It was possible that at one point he had intended to get married and beget an heir, but once his period of mourning was over he never quite seemed to get around to it. He preferred to stay in his country estate, managing the responsibilities of the viscountcy in the mornings and following various scholarly pursuits in the afternoons. In the evenings, he had decided to take on the project of learning Russian to fill his time now that his house was empty save a handful of servants. He knew that the title would pass out of the family in some direction, but he could think of no one who would be alive to care when that came to pass.
 

It came as a surprise to everyone the day Miss Amelia Stalwood arrived on the doorstep. When the butler had opened the door, he saw a young girl of 10 clutching an oversized valise and sitting on an old wooden trunk. Her big brown eyes were sad as she watched the carriage that had delivered her ride off at a reckless pace down the lane. The butler also turned to watch the carriage drive away. At one point a head popped out of the window to look back at the house. There was only time to notice that it belonged to a woman before it popped back into the carriage and disappeared.
 

"I am to deliver this to Lord Stanford," the girl said quietly, holding out a folded piece of paper with no seal to the butler.
 

Lord Stanford had even less of an inkling of what to do with the child than his butler had. She was apparently a cousin of some relation to his late sister-in-law. According to the letter, the uncle was a wastrel and the grandmother could barely afford to feed herself, much less a child, and in the interest of family could he please see fit to raise this little girl?
 

He had not the faintest idea of what to do with a little girl, but he also didn't have the heart to turn her away. While Lord Stanford saw no reason to procure a wife and children of his own, he also saw no reason to ignore what little family he had left, no matter how loose the connection.  So he hired a local girl to act as governess and, after a year of having his studies occasionally interrupted by the pitter-patter of playing feet, decided that the child might do better at his townhome in London.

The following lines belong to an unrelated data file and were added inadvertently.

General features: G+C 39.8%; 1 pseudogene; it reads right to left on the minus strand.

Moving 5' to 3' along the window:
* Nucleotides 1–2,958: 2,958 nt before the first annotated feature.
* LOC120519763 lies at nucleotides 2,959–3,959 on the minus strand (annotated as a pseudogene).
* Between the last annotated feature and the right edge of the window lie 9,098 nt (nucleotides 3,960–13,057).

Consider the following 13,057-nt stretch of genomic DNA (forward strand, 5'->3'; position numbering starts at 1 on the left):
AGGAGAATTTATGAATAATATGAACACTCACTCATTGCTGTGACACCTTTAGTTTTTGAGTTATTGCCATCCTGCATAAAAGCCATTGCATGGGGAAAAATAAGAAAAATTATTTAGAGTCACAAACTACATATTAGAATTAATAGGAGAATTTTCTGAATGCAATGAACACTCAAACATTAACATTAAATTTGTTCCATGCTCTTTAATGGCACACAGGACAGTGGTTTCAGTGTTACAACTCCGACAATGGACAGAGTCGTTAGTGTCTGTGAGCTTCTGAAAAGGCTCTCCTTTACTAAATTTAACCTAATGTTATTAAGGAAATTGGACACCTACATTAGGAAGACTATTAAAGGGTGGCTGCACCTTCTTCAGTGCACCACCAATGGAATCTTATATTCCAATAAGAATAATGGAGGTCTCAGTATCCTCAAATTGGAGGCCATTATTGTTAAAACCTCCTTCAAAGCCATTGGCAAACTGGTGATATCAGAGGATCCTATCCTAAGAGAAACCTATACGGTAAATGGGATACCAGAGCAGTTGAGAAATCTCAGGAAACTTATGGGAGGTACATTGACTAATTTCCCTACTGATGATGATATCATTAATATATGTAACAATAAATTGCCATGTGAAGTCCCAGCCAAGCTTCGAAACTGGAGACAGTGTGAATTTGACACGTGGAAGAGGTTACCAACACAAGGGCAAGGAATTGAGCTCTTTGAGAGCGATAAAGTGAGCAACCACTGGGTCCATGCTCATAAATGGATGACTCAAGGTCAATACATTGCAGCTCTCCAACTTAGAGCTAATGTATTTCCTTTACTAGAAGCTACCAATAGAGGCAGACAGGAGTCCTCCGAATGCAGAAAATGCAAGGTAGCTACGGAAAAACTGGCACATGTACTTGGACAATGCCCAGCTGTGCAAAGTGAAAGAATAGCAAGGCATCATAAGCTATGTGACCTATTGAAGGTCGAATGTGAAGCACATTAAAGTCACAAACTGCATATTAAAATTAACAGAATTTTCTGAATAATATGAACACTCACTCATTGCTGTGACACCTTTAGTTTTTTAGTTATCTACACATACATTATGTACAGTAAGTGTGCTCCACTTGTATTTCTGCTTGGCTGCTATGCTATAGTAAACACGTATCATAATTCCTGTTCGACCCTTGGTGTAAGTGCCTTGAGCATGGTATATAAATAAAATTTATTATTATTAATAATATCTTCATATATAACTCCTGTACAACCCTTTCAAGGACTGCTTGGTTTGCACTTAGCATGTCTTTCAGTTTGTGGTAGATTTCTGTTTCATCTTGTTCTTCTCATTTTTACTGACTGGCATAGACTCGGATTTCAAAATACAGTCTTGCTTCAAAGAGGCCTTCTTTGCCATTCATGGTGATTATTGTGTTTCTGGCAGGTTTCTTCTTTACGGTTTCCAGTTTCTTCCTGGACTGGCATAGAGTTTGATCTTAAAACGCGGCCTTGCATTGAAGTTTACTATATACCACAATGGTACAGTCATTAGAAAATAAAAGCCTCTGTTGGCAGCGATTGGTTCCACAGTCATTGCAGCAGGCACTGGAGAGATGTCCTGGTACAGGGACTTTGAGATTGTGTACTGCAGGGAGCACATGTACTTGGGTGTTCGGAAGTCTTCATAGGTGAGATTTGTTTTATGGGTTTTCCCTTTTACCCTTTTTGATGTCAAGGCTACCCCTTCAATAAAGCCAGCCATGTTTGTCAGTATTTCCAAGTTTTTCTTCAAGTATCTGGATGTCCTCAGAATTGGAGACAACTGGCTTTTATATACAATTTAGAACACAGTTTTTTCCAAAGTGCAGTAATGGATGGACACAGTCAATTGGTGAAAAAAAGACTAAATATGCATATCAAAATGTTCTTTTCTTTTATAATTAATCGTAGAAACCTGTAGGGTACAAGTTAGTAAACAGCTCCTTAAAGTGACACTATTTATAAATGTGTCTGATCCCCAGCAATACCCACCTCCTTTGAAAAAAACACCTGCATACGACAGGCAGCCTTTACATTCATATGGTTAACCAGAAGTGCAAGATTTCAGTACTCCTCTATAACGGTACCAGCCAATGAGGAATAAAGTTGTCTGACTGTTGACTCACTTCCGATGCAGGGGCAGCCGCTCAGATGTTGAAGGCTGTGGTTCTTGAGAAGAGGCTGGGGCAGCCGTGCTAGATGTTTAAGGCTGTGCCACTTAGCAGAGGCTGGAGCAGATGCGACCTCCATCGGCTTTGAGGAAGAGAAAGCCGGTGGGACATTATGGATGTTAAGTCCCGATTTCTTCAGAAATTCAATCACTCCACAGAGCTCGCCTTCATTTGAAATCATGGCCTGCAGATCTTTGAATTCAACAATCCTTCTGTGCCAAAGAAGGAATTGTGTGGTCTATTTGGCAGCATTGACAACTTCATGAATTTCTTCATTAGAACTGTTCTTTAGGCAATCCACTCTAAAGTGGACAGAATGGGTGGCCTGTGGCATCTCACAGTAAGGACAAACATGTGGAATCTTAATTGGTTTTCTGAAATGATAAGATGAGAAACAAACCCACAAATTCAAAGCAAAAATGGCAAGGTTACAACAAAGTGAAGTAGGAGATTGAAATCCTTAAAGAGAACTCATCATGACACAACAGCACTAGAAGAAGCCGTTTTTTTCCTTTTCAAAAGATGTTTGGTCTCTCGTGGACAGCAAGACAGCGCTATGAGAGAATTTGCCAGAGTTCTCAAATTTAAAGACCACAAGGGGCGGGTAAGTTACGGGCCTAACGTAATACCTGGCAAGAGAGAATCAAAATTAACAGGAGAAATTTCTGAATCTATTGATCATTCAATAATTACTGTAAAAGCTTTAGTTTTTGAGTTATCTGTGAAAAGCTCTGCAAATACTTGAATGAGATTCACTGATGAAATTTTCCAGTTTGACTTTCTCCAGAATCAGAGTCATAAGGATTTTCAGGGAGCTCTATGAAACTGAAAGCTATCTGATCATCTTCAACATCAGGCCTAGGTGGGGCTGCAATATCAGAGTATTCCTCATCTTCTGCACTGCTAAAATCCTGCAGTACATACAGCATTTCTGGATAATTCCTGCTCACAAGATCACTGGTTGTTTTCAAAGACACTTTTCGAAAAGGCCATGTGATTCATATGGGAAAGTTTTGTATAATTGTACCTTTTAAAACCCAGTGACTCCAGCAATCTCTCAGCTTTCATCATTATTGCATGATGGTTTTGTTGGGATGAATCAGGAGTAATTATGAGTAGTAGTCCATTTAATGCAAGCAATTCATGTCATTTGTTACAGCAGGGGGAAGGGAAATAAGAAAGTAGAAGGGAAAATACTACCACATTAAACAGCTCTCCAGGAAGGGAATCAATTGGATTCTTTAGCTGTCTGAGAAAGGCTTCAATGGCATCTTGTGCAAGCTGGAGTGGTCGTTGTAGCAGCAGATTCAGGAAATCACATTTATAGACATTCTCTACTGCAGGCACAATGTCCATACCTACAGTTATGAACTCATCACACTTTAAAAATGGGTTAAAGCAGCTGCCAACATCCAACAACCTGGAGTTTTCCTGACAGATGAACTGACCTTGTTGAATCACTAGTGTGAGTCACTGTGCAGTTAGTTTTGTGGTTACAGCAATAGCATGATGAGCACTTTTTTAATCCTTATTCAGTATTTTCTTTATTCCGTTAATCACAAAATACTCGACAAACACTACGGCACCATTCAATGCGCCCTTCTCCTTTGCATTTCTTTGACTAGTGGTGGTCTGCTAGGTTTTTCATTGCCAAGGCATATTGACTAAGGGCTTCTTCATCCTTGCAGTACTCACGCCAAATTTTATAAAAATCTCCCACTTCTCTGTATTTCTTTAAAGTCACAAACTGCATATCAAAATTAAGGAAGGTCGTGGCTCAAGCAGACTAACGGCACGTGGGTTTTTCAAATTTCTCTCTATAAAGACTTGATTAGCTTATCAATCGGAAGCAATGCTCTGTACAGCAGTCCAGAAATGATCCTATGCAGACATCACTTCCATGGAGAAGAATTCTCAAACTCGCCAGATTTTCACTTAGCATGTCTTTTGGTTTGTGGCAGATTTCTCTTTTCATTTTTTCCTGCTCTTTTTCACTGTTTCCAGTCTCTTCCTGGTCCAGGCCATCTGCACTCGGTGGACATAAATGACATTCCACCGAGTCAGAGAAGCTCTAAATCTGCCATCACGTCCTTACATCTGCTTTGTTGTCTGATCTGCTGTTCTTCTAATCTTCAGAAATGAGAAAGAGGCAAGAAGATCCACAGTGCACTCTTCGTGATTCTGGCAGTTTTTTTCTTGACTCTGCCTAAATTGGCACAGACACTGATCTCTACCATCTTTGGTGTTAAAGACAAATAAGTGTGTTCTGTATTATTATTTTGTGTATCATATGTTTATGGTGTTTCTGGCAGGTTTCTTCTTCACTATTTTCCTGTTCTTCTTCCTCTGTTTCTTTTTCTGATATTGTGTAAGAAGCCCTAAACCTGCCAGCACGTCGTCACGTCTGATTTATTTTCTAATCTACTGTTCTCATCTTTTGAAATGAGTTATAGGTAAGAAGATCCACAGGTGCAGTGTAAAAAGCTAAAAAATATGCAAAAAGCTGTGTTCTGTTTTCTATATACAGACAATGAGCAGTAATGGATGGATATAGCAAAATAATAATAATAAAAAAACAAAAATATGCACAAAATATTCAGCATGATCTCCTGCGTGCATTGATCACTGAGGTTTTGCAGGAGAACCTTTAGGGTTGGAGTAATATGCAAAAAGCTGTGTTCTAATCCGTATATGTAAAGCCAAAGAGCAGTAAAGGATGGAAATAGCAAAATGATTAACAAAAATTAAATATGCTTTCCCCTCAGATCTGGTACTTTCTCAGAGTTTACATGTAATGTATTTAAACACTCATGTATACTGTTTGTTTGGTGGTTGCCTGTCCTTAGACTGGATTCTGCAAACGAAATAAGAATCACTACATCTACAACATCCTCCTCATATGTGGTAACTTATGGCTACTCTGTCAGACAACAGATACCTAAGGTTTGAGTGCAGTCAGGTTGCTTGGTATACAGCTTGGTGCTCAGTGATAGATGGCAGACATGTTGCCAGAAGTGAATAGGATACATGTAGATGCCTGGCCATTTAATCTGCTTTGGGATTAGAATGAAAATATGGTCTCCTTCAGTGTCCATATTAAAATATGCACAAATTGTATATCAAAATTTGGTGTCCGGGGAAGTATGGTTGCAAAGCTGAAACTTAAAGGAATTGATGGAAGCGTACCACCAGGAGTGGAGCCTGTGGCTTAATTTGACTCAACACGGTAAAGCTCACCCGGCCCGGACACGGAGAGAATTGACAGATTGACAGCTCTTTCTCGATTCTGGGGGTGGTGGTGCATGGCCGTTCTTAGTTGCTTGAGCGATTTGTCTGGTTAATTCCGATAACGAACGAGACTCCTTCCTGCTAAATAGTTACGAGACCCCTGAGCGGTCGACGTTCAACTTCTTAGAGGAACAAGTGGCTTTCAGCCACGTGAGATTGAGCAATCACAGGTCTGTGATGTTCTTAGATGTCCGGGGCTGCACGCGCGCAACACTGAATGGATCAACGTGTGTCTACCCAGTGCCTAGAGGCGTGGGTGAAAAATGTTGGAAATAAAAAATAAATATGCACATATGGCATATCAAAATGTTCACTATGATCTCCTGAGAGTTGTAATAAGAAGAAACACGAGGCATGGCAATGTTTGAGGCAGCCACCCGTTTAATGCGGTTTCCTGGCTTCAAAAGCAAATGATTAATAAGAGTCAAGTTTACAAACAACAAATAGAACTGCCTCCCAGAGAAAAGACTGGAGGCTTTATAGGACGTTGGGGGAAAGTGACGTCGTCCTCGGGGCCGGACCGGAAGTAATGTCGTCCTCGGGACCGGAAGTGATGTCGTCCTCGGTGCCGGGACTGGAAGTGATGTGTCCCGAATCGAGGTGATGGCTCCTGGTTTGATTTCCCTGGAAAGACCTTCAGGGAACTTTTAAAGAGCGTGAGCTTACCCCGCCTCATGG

Being a man who put such great importance on knowledge and education, he determined that the girl should be taught by someone with more experience than the daughter of the local impoverished gentry. To that end, Amelia was sent to London on her own, escorted by a single maid, with the promise that the new governess would be selected to meet her there.

 

The townhome had not seen residents since John Chadwick became the viscount and the staff had been whittled down over the years. Only a butler, housekeeper/cook, and maid remained.  To this household Miss Amelia and her governess were joined, bringing with them a large increase in the amount of money allotted to the household each quarter.
 

The viscount instructed his solicitor to add his new ward into his will and then promptly forgot the whole thing.
 

He learned how to say "peace and quiet" in Russian.
 

Amelia learned how to disappear.

   

 

 

Copyright 2019, Kristi Hunter   

Some links, including links to Amazon, are part of an affiliate program.